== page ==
2. Many police officers and their friends and families who resent being portrayed as animals because some of their colleagues committed wrongs;

3. Some moms, upset that their kids started fighting before a pee-wee football game when some of the boys mimicked you by kneeling during the anthem, who have now banned watching NFL football games in their homes;

4. Those fans whose greatest joy in the week used to be going to a football game to forget about personal and social problems for a few hours, when fans of all political persuasions could stand or sit side-by-side in friendly fellowship, united in support of their favorite team.

A football game was one of our last refuges—a refreshing oasis—from the political polarization that has seeped into so many areas of our lives. The anthem protests have deprived people of that oasis, and some have turned their backs on you as a result. Depriving innocent people of joy does nothing to bring more justice to our society.

Sixth: Your Right of Conscience

The NFL’s anthem policy this year (clearly unenforced) allows players to remain in the locker room if they can’t in good conscience stand for the anthem. They didn’t have to do this.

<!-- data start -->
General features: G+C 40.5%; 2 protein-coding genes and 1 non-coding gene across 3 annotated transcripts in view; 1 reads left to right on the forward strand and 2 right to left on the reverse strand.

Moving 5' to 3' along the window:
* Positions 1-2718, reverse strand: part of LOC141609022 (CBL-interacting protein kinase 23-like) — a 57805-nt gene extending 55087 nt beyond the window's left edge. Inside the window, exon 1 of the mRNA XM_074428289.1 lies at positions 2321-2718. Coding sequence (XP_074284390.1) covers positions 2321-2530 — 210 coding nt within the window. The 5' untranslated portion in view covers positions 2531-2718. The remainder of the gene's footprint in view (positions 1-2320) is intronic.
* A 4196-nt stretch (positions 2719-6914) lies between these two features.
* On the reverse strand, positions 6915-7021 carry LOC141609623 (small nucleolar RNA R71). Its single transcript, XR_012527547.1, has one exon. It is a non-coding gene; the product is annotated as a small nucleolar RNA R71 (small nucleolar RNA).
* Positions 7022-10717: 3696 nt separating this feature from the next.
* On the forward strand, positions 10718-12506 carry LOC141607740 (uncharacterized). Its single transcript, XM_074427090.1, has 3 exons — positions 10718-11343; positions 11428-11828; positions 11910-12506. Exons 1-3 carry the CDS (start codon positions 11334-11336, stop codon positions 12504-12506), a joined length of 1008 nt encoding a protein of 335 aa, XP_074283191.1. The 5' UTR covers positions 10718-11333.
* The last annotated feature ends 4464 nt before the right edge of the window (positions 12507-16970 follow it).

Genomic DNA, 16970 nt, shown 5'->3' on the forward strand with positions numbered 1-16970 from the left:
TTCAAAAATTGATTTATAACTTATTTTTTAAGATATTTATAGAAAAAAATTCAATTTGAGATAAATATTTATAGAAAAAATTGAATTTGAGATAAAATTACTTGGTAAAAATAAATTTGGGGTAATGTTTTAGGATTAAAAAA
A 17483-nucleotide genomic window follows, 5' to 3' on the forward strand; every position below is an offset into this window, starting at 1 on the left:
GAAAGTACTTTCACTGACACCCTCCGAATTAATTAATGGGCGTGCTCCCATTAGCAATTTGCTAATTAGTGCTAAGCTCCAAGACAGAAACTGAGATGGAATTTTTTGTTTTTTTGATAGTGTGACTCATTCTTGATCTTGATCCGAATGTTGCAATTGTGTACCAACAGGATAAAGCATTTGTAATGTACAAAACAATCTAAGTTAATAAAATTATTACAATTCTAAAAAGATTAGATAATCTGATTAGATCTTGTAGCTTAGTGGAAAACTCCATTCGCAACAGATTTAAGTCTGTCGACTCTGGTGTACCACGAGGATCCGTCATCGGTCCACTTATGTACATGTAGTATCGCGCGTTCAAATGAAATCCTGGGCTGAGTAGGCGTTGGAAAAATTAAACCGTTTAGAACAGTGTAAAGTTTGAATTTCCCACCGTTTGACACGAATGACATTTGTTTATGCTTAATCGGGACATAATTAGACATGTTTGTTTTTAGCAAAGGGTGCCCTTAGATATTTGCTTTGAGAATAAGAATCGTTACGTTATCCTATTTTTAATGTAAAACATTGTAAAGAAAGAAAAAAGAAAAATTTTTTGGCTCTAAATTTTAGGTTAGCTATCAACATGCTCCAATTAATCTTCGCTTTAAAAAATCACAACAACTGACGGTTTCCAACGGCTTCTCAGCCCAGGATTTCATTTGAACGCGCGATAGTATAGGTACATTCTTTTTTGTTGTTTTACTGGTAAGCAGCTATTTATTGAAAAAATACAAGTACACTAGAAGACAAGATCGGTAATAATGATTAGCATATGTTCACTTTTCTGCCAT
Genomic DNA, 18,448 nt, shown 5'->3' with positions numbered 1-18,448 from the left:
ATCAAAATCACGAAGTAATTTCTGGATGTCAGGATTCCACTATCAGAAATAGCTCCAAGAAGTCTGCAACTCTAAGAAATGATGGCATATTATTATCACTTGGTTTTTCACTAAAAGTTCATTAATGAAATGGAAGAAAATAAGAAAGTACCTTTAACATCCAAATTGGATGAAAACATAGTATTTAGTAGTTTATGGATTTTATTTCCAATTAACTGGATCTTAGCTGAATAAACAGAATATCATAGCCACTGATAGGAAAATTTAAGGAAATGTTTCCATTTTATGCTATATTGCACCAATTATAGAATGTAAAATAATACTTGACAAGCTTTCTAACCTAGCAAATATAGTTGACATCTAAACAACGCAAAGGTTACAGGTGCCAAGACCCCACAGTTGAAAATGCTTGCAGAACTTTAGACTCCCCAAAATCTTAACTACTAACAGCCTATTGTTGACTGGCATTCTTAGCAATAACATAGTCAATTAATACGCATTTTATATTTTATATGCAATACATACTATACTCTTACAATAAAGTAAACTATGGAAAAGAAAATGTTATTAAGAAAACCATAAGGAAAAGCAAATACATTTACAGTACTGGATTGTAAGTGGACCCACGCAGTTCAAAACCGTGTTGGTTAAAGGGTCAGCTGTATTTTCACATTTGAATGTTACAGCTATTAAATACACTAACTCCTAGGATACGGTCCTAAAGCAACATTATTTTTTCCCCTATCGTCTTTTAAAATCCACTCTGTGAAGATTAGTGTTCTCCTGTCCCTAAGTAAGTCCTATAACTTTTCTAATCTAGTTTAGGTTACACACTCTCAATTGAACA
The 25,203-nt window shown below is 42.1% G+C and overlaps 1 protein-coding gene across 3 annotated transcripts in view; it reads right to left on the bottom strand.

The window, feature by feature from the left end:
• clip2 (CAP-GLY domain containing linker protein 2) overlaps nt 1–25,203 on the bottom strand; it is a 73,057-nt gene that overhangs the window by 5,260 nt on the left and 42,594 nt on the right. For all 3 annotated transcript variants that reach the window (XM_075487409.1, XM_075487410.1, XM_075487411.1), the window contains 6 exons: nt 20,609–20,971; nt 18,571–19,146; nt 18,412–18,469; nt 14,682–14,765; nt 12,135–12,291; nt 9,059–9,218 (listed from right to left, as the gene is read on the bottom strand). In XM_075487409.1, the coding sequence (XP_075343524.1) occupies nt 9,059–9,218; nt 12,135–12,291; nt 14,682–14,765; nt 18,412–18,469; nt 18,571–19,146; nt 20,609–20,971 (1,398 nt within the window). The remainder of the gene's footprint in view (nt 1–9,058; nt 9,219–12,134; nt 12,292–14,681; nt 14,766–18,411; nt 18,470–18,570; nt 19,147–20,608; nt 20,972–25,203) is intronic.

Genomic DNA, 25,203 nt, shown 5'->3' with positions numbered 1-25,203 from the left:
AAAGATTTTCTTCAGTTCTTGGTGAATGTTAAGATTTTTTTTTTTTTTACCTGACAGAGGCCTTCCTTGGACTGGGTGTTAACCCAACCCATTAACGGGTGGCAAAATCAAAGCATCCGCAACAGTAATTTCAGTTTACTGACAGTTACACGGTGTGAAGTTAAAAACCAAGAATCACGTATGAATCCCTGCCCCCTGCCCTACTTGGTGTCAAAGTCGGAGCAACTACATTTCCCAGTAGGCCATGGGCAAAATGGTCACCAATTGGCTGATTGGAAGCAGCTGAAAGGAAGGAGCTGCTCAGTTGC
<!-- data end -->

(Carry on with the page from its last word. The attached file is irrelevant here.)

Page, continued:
The 1940 Supreme Court decision Minersville School District v. Gobitis exempted those with certain religious convictions from having to stand and recite the Pledge of Allegiance. It didn’t provide an exemption for people who were upset about something, but the NFL owners, out of respect for your conscience, magnanimously provided an “out” for those who would resent having to stand for the anthem.

Seventh: Your Aim

Although most of you don’t mean it this way, it looks to many like you are protesting the flag—the symbol of our ideals—when your real complaint is with the failure of certain individuals to live up to those ideals. The Stars and Stripes isn’t responsible for individual shortcomings and wrongs, so why make the flag look like a target?